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The Death of Capital Punishment?
Where We Live - with John Dankosky
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In this episode:

Should we abolish the death penalty in Connecticut?


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51:59 minutes (24.96 MB)
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John Connelly, Waterbury State Attorney: Photo By Chion WolfJohn Connelly, Waterbury State Attorney: Photo By Chion WolfA debate is brewing over how Connecticut decides who is sentenced to death.

Recently, seven inmates on Connecticut's death row won the right to challenge their sentences, based on a study that found disparities in how the death penalty is administered.

Connecticut is one of 2 states in New England that still has a death penalty. New Hampshire is the other—but recently that state has created a commission to study the process including whether the death penalty actually deters crime.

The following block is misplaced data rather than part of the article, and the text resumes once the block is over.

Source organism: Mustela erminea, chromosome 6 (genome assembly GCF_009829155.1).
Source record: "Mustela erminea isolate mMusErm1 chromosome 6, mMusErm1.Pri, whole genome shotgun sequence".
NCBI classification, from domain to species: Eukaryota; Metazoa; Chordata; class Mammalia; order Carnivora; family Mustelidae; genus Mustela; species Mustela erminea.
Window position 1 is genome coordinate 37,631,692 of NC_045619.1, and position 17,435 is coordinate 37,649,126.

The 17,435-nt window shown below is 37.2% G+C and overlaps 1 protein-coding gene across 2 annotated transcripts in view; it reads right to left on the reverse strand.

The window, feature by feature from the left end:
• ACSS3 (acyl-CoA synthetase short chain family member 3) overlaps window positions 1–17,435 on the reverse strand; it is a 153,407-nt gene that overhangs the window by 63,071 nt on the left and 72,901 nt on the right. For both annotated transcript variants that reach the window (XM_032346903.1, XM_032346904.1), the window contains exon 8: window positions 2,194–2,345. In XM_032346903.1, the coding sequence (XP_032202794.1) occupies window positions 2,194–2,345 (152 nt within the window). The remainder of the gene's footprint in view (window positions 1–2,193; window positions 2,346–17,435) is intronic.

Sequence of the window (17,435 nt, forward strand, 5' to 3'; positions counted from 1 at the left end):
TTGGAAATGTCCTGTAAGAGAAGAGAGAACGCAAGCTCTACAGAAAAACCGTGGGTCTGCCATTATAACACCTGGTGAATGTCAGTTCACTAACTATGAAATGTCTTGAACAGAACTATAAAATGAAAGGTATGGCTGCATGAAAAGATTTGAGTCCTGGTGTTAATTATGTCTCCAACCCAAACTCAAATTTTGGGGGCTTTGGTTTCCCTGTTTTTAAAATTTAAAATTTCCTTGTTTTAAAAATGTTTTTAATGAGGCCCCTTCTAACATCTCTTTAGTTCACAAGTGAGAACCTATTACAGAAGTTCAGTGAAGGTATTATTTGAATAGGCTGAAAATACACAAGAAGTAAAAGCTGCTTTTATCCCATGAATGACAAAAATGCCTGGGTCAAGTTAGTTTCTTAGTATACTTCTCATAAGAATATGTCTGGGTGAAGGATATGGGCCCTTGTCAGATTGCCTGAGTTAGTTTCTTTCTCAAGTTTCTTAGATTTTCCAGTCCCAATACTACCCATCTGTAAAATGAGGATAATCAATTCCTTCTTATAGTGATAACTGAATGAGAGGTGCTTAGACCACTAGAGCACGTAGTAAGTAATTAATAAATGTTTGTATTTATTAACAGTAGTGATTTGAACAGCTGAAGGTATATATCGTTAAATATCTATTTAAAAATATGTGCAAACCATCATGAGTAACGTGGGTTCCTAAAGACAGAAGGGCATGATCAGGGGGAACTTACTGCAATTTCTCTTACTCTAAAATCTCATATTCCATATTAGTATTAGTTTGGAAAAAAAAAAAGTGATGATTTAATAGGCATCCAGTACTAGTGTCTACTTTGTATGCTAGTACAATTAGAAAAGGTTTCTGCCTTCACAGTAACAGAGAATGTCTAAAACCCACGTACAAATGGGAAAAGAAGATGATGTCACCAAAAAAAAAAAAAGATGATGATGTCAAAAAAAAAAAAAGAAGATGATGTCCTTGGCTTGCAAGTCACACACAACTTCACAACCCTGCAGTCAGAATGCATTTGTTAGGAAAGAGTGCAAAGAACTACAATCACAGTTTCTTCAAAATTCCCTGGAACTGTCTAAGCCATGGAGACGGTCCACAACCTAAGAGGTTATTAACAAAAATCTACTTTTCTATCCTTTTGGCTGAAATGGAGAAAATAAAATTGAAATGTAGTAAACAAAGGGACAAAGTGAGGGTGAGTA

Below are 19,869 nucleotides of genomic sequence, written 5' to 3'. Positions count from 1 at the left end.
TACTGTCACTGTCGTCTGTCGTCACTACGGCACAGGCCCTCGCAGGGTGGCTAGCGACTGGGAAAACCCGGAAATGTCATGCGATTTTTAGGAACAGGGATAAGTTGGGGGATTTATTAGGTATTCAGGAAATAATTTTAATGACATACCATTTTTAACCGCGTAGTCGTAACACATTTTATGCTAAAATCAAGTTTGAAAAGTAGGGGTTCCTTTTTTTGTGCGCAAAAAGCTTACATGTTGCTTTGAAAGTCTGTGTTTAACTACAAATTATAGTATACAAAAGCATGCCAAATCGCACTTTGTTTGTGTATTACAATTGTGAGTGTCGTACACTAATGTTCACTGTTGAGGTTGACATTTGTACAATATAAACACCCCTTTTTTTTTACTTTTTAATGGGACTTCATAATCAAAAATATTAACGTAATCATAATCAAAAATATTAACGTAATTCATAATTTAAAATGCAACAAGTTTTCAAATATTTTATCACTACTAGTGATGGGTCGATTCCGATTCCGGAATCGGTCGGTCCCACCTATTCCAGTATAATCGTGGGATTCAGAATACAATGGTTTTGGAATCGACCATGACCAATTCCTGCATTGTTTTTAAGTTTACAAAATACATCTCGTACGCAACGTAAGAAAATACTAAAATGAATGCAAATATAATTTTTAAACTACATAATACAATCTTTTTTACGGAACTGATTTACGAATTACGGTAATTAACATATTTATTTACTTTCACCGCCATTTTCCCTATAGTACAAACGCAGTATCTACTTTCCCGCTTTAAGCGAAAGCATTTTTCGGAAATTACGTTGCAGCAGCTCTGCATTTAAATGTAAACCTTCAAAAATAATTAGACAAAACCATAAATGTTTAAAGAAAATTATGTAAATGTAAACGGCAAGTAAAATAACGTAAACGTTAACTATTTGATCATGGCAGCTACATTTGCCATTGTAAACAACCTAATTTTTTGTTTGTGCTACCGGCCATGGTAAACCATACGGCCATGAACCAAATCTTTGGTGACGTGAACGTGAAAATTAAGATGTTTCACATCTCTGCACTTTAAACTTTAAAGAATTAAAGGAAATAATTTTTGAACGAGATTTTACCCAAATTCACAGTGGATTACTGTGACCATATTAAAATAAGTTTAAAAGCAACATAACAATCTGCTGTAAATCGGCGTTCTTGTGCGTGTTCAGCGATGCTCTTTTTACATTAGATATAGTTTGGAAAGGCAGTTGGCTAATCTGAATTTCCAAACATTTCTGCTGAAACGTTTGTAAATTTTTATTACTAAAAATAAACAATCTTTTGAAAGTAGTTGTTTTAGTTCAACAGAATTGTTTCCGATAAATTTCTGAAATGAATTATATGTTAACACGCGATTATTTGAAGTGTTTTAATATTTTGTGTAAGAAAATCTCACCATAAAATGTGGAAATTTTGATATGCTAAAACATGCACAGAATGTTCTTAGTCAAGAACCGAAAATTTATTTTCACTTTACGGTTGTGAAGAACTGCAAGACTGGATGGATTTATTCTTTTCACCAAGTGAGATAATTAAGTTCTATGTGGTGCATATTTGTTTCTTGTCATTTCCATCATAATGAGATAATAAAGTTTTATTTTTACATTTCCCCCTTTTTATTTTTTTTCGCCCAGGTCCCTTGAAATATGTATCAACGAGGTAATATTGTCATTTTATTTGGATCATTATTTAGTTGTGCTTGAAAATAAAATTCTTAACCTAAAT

Connecticut lawmakers haven’t taken up the issue of whether to have the death penalty since the execution of serial killer, Michael Ross in 2005 but a recent ruling by Superior Court judge Stanley Fuger may change that.

Fuger says seven death row inmates who want their death sentences overturned to life imprisonment have the right to move forward on their suit which alleges racial and geographic bias in the state’s death penalty.

Helen Williams, Member of Survivors of Homicide: Photo By Chion WolfHelen Williams, Member of Survivors of Homicide: Photo By Chion WolfJoining us from Yale University’s studio is Law Professor John Donahue who authored the study that is the basis for the inmates’ claims.

We’ll also speak with Waterbury State Attorney John Connelly about why Connecticut sentences people to death row

We’ll hear from death penalty advocates and opponents and talk with a New Jersey lawmaker about his state’s recent decision to abolish capital punishment


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